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I have very good luck with bell, jalapeno and chili peppers. They are very easy to grow.

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@no1: I am pretty sure that was the intention of the Mary Jane comment by dw1771.

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I agree with the tomato comments, planting marigolds around them is supposed to help with pests. I would also recommend carrots and rhubarb(very easy to grow but spreads, you'll have plenty to give your friends & comes back every year). Peas and green beans are easy to string up as well. Maybe squash?

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Flowers or weeds since city pollution makes anything grown outside of questionable edibility.

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So tomatoes is the consensus, led by @klutzyruth, whose doorstep I have been warned away from. Have been considering cherry tomatoes. I remember tomatoes being a pain the one summer my dad tried them when I was a kid, but he was never very ept at that sort of thing.

I like the lettuces idea and variety peppers. We have a farmer we get a lot of our produce from at the local farmer's market so I've been trying to think of what he runs out of/doesn't carry enough of. Container gardening sounds like something I need to read about this year and consider for next. Starting a window box with herbs is on my list, which would be a good start to that research.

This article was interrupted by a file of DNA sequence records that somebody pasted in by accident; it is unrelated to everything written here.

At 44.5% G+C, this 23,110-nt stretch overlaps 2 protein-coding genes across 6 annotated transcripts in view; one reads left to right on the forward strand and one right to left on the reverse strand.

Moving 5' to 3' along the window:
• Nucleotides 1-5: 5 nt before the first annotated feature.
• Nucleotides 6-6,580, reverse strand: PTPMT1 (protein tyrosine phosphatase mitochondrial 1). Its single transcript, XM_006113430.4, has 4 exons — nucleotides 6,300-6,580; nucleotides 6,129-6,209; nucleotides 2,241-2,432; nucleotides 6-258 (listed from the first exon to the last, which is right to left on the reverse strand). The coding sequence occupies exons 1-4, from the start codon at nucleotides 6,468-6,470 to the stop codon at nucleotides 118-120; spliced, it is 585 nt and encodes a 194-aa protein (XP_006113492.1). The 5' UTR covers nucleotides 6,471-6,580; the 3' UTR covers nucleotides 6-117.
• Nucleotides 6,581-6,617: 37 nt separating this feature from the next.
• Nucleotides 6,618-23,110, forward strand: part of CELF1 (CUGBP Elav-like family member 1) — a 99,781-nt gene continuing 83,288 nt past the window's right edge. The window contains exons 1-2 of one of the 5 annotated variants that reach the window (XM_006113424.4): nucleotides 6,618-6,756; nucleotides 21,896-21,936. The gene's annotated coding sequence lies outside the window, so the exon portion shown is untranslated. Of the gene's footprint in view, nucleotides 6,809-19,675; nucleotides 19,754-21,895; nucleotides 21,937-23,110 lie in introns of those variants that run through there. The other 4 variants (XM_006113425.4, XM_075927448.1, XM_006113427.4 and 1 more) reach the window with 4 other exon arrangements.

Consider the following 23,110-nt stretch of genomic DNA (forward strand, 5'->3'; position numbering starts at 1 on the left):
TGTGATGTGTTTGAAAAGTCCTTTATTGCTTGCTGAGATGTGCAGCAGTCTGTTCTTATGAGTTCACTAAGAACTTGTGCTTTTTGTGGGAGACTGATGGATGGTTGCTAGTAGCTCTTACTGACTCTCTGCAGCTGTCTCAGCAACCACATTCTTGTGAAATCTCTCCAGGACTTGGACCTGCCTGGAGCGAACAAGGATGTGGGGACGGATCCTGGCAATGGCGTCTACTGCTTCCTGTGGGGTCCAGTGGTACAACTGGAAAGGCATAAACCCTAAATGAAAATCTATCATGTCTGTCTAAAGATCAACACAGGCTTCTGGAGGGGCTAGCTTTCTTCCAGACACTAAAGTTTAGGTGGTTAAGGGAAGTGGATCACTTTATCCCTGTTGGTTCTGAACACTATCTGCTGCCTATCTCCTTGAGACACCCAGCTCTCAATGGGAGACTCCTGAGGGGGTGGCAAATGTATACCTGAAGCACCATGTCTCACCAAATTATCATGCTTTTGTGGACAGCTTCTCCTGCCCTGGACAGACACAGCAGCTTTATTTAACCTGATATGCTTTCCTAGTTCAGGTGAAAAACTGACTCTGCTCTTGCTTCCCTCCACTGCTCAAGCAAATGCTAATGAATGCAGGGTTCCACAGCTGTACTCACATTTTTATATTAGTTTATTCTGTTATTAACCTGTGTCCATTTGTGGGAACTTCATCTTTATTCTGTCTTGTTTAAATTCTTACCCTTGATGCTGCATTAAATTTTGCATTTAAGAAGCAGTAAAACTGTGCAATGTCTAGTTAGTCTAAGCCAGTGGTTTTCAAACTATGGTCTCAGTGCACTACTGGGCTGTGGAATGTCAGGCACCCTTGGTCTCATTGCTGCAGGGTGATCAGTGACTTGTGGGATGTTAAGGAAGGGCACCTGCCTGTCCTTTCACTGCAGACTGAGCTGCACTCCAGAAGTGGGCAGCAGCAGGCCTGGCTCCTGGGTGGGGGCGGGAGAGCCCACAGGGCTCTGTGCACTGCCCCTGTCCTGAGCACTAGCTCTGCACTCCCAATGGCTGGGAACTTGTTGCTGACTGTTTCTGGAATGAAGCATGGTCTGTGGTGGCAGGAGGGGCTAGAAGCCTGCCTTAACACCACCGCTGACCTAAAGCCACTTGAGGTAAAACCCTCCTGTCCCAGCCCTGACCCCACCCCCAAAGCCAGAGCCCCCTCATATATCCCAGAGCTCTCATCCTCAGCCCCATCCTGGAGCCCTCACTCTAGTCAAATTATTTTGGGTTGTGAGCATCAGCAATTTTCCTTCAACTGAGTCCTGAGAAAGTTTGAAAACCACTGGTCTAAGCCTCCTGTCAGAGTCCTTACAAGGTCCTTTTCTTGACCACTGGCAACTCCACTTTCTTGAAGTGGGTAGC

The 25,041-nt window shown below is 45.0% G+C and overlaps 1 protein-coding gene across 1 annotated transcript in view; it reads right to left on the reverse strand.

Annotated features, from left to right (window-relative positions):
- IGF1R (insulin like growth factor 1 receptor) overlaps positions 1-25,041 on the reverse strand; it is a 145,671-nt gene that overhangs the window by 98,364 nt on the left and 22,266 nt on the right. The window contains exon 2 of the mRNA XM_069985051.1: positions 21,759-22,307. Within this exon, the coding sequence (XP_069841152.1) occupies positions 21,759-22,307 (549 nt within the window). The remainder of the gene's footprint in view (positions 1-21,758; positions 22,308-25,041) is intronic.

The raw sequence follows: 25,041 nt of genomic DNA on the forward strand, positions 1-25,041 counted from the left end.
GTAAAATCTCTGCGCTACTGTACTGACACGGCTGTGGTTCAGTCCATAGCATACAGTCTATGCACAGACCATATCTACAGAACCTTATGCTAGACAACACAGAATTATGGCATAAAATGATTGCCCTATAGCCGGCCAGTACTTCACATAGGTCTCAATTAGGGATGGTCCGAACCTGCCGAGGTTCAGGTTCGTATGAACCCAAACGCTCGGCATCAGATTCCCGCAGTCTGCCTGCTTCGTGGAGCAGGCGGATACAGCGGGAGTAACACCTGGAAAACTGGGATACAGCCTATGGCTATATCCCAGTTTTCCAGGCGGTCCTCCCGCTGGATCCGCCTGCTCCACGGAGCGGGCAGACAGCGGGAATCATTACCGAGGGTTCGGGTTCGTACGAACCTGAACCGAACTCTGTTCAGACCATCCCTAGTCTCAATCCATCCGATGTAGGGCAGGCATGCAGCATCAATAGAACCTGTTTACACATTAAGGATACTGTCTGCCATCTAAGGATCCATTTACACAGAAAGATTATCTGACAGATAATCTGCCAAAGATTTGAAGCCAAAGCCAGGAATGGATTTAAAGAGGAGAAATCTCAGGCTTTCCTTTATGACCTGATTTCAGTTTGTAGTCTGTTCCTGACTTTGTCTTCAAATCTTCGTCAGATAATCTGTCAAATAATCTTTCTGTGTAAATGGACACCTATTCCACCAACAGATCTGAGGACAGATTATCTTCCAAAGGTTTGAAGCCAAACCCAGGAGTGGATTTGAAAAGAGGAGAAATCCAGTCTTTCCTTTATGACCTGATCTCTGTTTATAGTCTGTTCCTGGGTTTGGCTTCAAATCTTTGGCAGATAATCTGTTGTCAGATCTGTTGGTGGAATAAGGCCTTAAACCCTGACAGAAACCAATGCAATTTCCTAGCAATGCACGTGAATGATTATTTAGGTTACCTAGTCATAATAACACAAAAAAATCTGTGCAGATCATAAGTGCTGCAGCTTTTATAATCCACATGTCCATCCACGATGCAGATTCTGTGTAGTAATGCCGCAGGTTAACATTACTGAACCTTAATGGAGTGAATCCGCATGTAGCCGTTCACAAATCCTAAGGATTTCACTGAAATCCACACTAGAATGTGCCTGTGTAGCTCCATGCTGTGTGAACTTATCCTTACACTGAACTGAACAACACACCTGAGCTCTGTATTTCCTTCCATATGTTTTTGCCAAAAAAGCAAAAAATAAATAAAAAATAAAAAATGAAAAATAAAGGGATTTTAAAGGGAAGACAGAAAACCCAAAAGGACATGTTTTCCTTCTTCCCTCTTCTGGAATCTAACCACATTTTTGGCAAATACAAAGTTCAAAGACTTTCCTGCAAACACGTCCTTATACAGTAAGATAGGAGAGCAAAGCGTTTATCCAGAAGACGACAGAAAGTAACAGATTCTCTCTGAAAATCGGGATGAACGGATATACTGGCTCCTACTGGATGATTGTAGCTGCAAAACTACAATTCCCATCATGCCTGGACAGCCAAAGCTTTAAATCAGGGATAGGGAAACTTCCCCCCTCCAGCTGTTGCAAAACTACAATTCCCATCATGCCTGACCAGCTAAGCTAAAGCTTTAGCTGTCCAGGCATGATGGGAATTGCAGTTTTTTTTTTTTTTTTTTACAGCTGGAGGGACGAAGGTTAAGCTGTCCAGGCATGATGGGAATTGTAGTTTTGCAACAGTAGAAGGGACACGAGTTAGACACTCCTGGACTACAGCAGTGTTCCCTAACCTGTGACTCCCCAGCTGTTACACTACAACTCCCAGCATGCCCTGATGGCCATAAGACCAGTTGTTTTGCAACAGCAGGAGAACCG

Thanks for the suggestions! They're helping me run out of reasons not to give gardening another go.

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Don't forget the mint in you herb selection !
Peppermint and spearmint are great for keeping ants away. Plant them along the house if they like to sneak in and it will stop them from entering. You can also crush the leaves and put them in your cupboard to discourage critters.
The best part, imho, is to add a fresh sprig to your iced tea. It can grow a little crazy ( spreads by roots shooting out all over the place, must keep an eye on it or it will take over.

Catnip is in the mint family too. Some people make tea from it. Suppose to be good for digestion.
Personally, I don't want to make tea out of something that has cat spit on it. Your cat(s) will love you and since they now have their own greens they will leave the rest of yours alone. In most cases. Maybe.

Oregano grows great. It is not suppose to winter over, but it does. Basil, does not. Lemon basil wonderful for fish ,chicken and fresh salad. Highly recommend adding that to your herb selection.

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Get some self-watering containers, grow whatever you like - especially 'special' varieties that may be hardto find in 'monovariety' groceries. examples: Tomatoes, I like Black Krim, Zebra tomatoes, 'jellybean' cherry tomatoes ; Peppers, check pricing in the store and plant the 'expensive' stuff, poblanos are good example ; plant the following from seed (they transplant poorly); peas, beans, cucumbers (trellis), summer/winter squash, lettuce, herbs. Containers save the trouble of ripping up part of your lawn and eliminate many pests (especially slugs and insects that live by roots or crawl up stem) and if planting peppers, I like to include habernos just because rabbits will sample them then avoid ALL peppers (even the leaves are 'spicy').